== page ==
Georgina Guedes

Employees aren’t pets

2015-12-01 13:13

Georgina Guedes

Last week, EFF leader Julius Malema told the Oxford Union at Oxford University in the United Kingdom that rich South Africans love their animals more than they love people.

"The dogs of rich people in South Africa have got medical aid but their domestic workers, and the university workers, and the farm workers, the petrol attendants, the security guards, do not have medical aid,” he said.

Let’s for a moment disregard that this almost certainly wasn’t based in a scientific survey of the realities of South Africa, and was said with the intention of inflaming audiences both at home and abroad, and instead examine the content of what he was saying.

The state of pay in South Africa

Before I do that, let me first say that South African workers – especially all the types of low-income earners that Malema listed – are grossly underpaid.

They are generally exploited and are not offered any on-the-job perks. Numerous studies have shown that most people in this employment bracket are unable to afford sufficient nutritious food to stay healthy. So I am not for a moment defending the situation as it stands.

We don’t own our employees

However, to see conflation between pets and employees is ludicrous. Without analysing the emotional connection that affluent or middle-class employers have to each, let’s just be clear once and for all that employees are not possessions. By suggesting that they are, Malema is undoing 181 years of progress since the abolition of slavery in this country.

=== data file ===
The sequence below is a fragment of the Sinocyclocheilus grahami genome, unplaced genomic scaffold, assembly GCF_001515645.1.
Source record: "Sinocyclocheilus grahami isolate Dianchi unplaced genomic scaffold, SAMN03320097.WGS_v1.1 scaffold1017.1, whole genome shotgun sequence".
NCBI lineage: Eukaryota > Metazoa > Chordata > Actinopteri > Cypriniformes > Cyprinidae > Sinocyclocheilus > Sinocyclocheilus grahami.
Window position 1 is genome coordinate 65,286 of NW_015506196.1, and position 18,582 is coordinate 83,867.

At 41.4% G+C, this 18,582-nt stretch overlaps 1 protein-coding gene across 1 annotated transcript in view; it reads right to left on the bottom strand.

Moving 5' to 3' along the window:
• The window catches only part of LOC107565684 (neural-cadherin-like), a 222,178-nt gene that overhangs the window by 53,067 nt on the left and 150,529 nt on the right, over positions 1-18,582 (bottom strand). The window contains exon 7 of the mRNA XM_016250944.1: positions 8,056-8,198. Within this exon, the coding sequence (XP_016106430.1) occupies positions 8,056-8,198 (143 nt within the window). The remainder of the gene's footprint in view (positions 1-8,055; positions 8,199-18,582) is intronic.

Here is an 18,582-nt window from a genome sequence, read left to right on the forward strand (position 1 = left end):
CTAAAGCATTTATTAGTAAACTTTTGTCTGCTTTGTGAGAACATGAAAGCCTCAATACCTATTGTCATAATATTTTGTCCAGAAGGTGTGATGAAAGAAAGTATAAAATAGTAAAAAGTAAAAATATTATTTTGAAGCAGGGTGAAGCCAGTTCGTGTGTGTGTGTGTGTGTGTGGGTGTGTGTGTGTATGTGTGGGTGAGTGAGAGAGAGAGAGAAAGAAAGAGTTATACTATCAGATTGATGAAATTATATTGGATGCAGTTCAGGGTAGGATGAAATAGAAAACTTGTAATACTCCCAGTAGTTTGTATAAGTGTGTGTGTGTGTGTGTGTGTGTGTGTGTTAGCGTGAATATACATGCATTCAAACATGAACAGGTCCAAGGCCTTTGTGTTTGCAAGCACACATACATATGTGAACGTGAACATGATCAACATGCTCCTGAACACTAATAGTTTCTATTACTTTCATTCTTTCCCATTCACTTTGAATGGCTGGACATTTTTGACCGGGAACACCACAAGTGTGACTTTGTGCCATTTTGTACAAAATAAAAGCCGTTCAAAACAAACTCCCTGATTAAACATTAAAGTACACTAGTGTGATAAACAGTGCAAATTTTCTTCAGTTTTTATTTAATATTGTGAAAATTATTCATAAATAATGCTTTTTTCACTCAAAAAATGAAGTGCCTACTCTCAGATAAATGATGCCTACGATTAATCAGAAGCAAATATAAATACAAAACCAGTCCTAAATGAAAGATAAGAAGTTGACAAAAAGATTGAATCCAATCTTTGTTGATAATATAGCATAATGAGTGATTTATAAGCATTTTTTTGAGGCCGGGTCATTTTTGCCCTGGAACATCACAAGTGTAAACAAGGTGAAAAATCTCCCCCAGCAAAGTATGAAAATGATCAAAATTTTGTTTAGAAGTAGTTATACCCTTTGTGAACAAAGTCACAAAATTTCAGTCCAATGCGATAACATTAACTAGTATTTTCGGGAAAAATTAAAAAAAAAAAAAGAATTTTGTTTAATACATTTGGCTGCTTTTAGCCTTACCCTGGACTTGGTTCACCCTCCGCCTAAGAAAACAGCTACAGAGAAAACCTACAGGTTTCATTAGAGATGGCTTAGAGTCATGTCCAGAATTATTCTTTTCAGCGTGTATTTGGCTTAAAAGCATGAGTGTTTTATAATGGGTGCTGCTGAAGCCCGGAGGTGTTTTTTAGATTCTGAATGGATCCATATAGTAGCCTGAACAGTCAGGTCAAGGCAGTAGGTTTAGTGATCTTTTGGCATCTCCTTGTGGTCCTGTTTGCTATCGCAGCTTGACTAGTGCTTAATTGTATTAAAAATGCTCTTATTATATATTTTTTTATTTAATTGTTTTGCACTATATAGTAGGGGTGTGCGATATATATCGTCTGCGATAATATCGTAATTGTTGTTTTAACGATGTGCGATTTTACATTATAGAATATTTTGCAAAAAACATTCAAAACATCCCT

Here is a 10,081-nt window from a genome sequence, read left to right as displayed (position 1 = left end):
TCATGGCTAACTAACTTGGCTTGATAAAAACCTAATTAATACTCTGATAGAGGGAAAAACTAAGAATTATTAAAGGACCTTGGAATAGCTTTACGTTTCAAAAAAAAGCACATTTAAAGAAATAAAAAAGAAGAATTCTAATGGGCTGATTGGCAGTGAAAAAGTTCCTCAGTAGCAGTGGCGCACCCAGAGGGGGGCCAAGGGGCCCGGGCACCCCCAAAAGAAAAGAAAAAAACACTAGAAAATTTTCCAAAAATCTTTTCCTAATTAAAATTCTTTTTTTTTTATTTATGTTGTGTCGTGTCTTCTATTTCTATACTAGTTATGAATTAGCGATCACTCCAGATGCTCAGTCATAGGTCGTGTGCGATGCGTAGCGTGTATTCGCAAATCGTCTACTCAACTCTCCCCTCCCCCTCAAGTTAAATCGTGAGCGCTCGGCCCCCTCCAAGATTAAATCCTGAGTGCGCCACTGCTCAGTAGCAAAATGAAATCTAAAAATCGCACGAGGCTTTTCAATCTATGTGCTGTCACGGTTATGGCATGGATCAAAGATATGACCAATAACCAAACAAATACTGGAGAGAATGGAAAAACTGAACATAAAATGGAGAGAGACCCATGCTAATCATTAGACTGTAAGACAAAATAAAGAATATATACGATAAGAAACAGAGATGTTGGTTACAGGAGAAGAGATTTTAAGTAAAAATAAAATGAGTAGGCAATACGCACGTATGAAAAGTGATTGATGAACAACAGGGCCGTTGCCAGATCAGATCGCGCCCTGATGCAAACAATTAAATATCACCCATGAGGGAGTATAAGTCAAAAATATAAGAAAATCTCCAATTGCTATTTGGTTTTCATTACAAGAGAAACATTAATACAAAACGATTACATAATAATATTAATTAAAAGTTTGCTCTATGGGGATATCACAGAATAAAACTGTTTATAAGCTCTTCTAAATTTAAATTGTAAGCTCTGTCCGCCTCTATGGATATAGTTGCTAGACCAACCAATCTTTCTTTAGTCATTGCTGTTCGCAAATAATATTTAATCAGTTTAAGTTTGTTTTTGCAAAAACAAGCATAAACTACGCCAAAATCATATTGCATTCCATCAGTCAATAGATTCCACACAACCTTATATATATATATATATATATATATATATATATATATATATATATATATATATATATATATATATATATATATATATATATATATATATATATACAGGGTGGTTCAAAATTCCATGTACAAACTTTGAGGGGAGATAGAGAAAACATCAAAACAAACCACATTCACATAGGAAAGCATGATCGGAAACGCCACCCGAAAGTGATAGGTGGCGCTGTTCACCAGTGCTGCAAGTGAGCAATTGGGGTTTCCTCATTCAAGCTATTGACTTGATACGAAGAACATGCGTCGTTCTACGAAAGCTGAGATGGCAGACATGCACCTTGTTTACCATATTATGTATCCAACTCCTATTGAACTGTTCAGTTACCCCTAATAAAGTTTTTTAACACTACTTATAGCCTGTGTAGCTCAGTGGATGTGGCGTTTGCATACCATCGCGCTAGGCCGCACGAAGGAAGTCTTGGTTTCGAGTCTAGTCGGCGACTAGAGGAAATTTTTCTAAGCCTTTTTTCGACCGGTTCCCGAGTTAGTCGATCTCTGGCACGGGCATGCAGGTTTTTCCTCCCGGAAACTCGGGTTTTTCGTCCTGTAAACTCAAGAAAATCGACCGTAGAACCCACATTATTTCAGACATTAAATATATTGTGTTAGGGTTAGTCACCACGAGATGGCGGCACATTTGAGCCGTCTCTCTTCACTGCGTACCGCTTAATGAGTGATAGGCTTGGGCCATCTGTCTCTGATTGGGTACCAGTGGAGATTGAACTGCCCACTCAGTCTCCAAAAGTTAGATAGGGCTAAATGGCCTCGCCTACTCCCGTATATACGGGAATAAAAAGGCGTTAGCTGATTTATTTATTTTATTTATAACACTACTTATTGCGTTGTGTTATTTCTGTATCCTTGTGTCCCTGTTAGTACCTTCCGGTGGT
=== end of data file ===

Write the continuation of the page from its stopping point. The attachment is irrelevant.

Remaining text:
Employees are individuals with agency. While I firmly believe that there should be a minimum wage and a basic set of responsibilities that employers should bear when employing other human beings, the situation of hiring an employee is nothing like owning a pet.

To put it down to its starkest comparison, a pet cannot get medical care from the state. A pet is entirely the responsibility of the person that owns it. That the state has failed its citizens in the provision of quality medical care is a relevant point here - but not one that employers can be held entirely responsible for.

There is work to be done...

Yes, Malema is right, there is a lot to fix in South Africa’s employment policies. And a lot of responsibility can be placed at the door of affluent employers who continue to benefit from and exploit cheap manpower. There’s also a lot that our government could and should be doing to improve the circumstances of all South Africans – and I believe that to his credit Malema often takes them to task for that.

However, when he builds an argument – especially one that he presents at a leading global academic institution – based on a false equivalence that reduces employees to objects and attempts to elicit an enraged response, it is vital that he be challenged on his reasoning.

- Georgina Guedes is a freelance writer. You can follow @georginaguedes on Twitter.

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Disclaimer: News24 encourages freedom of speech and the expression of diverse views. The views of columnists published on News24 are therefore their own and do not necessarily represent the views of News24.



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